This formula also saved me from a DNF at this year’s GNW100. I had bad stomach cramps from about the 30km mark and by 60km I was depleted and ready to pull the plug. I came across a friend sitting on the side of the trail so we had an impromptu picnic, shared our woes and managed to get some food in. With little choice I focused on walking when I needed to and running when I could, I was likely to miss the cut off but at least I was still moving. Eventually I came good.
In trail ultra you have to learn to look after yourself. You need to be self-sufficient because support is rarely at hand when
you need it. You need to learn how to navigate, to understand your body’s nutrition and hydration requirements and learn
how to deal with challenges. You also need to be comfortable with being out in the bush on your own at night which I know is confronting for a lot of women.
My bushwalking experience laid some good foundations but with the added dynamics of running and long distances I am still on a steep learning curve. You need to prepare yourself. Running Wild is a great way to start getting comfortable with trail and meeting other trail runners. Most of my learning is wisdom handed down from other runners and refined for my own needs through practice. Learn to read a map well. The GNW course is relatively well marked but with darkness and exhaustion even the most experienced runners come unstuck. Train on the trail whenever possible, both day and night. Familiarity reduces risk and builds confidence.
Trail ultras rarely go to plan – there are too many variables involved. My last 25km at GNW100 this year looked something like an episode of Fawlty Towers. In the dark I lost my footing on a section of single trail I have run countless times before. I found my leg wedged under a boulder and had one of those moments where you wait for the pain to cut in, but it didn’t. I got up and started running again only to go for a big slide trying to get around a fallen tree and earned myself some lovely lacerations. Coming out of CP3 a beetle flew into my mouth which induced a spate of vomiting. Recovered from that, I started making some good progress. I stopped about 12km from the finish to consume some food at which point my head lamp blew up. It was pitch black and I was completely alone but fortunately had my back-up torch. In 20+ years of adventure sport I’ve never had a head torch blow up. Surely the running gods were having a joke, so I sat there laughing along with them.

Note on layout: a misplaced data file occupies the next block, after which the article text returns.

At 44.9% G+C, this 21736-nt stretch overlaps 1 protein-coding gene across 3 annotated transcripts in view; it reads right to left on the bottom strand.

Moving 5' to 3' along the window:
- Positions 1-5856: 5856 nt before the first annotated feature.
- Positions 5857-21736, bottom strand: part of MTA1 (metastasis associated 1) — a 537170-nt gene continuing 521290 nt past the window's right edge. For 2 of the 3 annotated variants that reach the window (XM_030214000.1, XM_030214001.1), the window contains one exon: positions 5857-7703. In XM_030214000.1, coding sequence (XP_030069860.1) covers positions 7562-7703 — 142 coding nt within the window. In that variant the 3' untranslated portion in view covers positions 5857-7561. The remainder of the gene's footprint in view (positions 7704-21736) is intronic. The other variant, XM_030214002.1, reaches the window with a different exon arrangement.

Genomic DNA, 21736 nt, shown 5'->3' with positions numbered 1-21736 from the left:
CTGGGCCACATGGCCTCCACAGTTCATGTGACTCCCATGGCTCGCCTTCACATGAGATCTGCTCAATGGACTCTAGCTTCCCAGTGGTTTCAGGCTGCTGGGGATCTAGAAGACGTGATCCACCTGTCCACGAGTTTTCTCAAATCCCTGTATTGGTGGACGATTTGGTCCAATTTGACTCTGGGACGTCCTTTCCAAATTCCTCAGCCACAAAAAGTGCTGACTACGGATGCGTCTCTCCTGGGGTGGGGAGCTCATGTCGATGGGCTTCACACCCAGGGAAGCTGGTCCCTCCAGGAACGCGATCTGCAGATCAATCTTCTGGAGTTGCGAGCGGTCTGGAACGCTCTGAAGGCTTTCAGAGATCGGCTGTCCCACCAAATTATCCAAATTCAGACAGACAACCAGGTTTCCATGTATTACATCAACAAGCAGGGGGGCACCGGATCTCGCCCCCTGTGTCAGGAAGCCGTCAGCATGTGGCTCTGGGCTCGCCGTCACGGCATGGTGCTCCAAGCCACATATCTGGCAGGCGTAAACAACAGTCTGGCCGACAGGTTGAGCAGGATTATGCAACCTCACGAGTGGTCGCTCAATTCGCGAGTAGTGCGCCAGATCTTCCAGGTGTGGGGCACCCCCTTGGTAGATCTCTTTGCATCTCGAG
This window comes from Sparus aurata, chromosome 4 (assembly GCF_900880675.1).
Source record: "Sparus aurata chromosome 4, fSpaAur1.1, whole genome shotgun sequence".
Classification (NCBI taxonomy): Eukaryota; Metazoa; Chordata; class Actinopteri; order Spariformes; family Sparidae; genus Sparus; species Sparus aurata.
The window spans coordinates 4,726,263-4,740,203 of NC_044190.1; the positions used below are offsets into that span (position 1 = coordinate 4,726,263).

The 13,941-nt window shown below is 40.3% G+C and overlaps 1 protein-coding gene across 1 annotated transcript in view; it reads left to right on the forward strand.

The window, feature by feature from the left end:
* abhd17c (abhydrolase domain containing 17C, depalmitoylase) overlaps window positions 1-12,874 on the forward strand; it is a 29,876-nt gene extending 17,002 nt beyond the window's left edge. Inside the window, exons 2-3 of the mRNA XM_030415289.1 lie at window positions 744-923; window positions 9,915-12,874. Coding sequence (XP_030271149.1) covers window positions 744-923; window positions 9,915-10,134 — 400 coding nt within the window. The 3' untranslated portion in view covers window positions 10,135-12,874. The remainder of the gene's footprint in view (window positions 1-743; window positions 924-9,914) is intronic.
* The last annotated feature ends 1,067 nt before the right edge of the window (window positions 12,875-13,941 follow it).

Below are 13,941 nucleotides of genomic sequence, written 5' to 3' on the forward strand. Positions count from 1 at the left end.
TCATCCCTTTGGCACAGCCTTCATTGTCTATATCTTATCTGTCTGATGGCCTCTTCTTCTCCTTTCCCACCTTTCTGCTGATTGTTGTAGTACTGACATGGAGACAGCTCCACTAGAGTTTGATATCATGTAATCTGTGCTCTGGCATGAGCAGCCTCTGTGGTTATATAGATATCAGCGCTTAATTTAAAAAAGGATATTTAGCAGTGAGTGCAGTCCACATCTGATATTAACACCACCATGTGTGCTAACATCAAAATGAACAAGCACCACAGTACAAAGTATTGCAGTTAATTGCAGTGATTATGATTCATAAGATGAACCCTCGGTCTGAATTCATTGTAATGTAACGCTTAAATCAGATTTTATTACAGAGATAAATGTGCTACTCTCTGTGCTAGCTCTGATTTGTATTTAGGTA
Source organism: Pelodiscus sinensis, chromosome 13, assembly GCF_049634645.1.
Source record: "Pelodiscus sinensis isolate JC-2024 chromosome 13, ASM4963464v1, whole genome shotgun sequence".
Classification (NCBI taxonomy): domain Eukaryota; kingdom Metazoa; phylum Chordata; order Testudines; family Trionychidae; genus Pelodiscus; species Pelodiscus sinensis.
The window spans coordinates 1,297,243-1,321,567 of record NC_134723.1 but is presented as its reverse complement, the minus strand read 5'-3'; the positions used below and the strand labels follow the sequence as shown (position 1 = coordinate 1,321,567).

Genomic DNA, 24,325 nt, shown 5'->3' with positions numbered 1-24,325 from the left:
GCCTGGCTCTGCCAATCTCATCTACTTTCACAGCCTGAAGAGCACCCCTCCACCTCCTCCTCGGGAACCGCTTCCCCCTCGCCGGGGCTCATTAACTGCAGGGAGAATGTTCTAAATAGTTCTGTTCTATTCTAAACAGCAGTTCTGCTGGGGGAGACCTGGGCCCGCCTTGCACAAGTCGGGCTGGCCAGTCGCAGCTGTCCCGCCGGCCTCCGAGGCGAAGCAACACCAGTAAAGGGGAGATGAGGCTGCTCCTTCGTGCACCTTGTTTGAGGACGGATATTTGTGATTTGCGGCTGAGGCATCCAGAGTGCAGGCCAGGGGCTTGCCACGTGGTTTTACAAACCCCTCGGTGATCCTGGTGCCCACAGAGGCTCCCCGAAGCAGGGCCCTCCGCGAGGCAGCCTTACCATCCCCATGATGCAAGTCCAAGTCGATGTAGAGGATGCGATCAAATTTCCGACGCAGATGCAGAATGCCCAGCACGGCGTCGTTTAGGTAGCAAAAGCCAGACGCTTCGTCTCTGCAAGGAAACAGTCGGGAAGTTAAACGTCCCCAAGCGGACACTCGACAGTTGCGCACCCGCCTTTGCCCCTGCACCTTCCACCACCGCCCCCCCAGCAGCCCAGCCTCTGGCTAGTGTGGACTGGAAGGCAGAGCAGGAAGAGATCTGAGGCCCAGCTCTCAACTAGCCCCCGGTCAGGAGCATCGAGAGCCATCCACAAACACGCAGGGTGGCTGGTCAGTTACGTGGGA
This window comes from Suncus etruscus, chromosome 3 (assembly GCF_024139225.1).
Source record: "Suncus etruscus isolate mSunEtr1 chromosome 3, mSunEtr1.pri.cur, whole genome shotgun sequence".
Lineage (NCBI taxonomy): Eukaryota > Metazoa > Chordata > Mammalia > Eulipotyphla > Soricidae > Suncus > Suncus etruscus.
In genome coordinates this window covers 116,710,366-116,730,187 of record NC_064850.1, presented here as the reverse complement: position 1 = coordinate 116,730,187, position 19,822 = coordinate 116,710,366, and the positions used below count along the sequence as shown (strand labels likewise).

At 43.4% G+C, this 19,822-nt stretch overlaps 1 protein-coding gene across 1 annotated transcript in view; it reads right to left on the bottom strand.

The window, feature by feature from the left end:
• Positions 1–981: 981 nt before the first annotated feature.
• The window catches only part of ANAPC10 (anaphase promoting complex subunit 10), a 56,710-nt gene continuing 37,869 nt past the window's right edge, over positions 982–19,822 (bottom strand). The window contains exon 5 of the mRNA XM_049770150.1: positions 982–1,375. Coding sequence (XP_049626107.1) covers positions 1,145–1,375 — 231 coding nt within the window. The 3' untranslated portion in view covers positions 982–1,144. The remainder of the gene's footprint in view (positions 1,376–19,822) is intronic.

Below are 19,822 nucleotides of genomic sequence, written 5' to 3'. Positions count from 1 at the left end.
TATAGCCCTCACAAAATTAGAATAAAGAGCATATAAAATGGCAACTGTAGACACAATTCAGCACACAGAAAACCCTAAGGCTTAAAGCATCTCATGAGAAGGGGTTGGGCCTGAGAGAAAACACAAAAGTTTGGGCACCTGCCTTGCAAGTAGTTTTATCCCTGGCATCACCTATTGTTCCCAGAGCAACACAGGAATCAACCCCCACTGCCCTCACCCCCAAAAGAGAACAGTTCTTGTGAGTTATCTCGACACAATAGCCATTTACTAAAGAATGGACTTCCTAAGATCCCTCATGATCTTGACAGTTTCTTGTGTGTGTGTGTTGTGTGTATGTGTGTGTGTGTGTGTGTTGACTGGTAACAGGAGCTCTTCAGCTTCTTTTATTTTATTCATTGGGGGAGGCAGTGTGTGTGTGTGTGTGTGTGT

By the time the finish lights were in sight I was doing that crazed laughing-crying thing induced by the ridiculousness of what had gone on. I was the second last survivor across the finish line in a race where nearly 60% of starters had DNF’d.
Resourcefulness had got me to the finish line, not my running ability and it felt good, really good. I think that’s why women have such a high completion rate at ultras, we have resourcefulness by the bucket load.
It took 38 years to complete my first trail ultra, now I’m doing one about every six weeks. I wish I started earlier. There are so many great runs to do and so little time. The wish list just keeps getting longer. It’s exciting to consider the possibility and then achieve it. The satisfaction is immense. My hope is that more women will come over to the ‘dark side’ and reap the rewards. If I can do it anyone can. Challenge yourself and you will be surprised just how much you will get from it.
To all the girls out there, I hope this has got you thinking of what you might be capable of achieving. Don’t let the moment pass you by. Think of all the reasons why it is possible, rather than impossible. See you at GNW100 in 2011!